Jul 19, 2018; Glendale, AZ, USA; Manchester United manager Jose Mourinho reacts against Club America during an international friendly soccer match at University of Phoenix Stadium. Mandatory Credit: Mark J. Rebilas-USA TODAY Sports

You don’t have to be a Manchester United fan to have realized that something was wrong this summer. Even with manager Jose Mourinho’s reputation for always being grumpy this summer, he took it to a whole new level. Just look at some of the headlines from The Guardian this past summer:

“Jose Mourinho says pre-season is ‘very bad’ because of World Cup absentees.”
“Jose Mourinho refuses to be drawn on Manchester United’s title challenge.”
“Sombre Jose Mourinho looks a beaten man before the season even starts.”
“‘In trouble’ Jose Mourinho lashes out at Manchester United transfer process.”
“Jose Mourinho’s moaning makes Manchester United post precarious.”
“Manchester United missing a trick with Jose Mourinho: the reality show.”
“Manchester United face ‘difficult season,’ warns Mourinho after Bayern defeat.” 

Now, there’s a lot unpack here. For starters, all these headlines have appeared in the past three weeks and I’ve left out the ones dealing with dejected players Anthony Martial and Paul Pogba.

Forget the fact that Mourinho complaining about winning preseason tour games is difficult because he’s missing World Cup players is laugh out loud funny considering Manchester City, and all of United’s rivals, had to do the same this summer while United trotted out 10 senior players in each game. We know that Mourinho is simply already creating excuses in case United doesn’t get off to a good start this season.

Mourinho’s moaning this summer has not only been above and beyond but has also somehow managed to be both very in line with his past behavior, while also being astray from his past behavior. Mourinho lashing out against his club and the board is nothing new, but he usually waits until the season starts to do so. In the summer he’s usually peppy. Hell, even Mourinho’s final season at Chelsea, which ended in disaster, began with him in a good mood as he gave his players an extended summer break as a reward for winning the Premier League the previous season.

Perhaps this summer is different because Mourinho knows that even if he had a full strength squad, he doesn’t have a chance of competing with Manchester City for the title this year. Or perhaps there’s something even bigger at play.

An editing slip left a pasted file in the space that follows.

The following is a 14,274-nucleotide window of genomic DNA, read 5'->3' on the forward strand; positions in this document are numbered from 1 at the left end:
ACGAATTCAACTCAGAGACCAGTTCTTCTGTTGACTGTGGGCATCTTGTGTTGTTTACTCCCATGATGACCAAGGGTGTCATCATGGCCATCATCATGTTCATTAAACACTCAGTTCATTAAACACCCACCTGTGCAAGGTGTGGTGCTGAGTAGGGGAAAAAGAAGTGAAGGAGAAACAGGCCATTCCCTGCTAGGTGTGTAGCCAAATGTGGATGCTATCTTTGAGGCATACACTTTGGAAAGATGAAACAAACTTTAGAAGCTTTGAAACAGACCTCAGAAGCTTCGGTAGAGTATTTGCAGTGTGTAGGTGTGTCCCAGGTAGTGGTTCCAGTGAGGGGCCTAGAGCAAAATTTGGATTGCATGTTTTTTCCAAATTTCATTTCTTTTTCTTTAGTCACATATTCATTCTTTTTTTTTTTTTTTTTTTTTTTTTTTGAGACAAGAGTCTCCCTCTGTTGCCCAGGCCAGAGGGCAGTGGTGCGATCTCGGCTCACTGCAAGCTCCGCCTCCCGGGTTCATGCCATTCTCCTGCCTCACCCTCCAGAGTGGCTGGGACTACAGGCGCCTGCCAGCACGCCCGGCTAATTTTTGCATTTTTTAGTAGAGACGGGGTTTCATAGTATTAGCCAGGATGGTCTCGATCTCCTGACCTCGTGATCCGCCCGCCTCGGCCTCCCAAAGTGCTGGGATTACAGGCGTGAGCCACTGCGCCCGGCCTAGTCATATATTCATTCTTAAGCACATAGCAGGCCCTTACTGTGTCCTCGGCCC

Mourinho’s biggest gripe this season has been the lack of transfers at United. While he tried to hide his disdain and frustration with the board at the start of the summer, now he’s calling them out directly. He’s even accussed the board of not backing him.

Accusing the board of not backing him after they have spent over £200 million in his first two years, the second highest amount in the Premier League, is pretty out there. However, in this instance Mourinho may actually be right.

Last January, United and Mourinho agreed to a one year contract extension, making his contract with United a four year deal. I wrote how this “extension” was nothing more than insurance for both sides. The extra year would give Mourinho a higher buyout should United decide to fire him. On the other side, if Mourinho were to get poached away by another club, United would get compensation. At the time, Mourinho was heavily linked to a summer move to PSG.

But then United’s season went into the toilet and when the summer came around, PSG decided to hire Thomas Tuchel, leaving United stuck with Mourinho and facing a massive buyout should they decide to fire him. While money isn’t really an object for the club, they’re still paying David Moyes to not manage them and paying a second manager not to manage the team didn’t seem like a great option.

That left the club with one choice; rely on Mourinho’s past history to repeat itself.

The good thing about Jose Mourinho’s massively inflated ego is that it’s made him very predictable. The man takes all the credit when his team wins, and blames everyone else when his team loses. But he can also see when he can no longer win with a team, and when that happens he’s very quick to throw the club under the bus (usually by saying the board isn’t backing him and he can’t win if they don’t spend money) before quitting and blaming the board.

If this is Ed Woodward’s plan, it seems to be working right on schedule.

This summer, United have made three signings: Brazilian midfielder Fred, brought in to replace sparsely used Michael Carrick, 19-year-old fullback Diego Dalot, a man for the future, and 35-year-old Lee Grant, a third goalkeeper. None of these players make United better this season, and none are Mourinho players.

Ed Woodward has finally decided to separate Manchester United from Mourinho United. As of now, he’s not breaking the bank to sign Toby Alderweireld, yet another 31-year-old whose best days are behind him and will have no resale value. He’s not selling out of favor players Anthony Martial or Paul Pogba because that would be a long-term disaster for a club that would hurt them long after Mourinho is gone.

Woodward is no longer backing his manager. He’s knows that’s going to make Mourinho quit and he’s just waiting it out so the club doesn’t have to sack him. The writing is already on the wall at Old Trafford.

Now it’s only a matter of time.

About Pauly Kwestel

Pauly is a Producer for WFAN in New York and the CBS Sports Radio Network. He has been writing about the beautiful game since 2010 and can be followed on twitter @pkwestelWFAN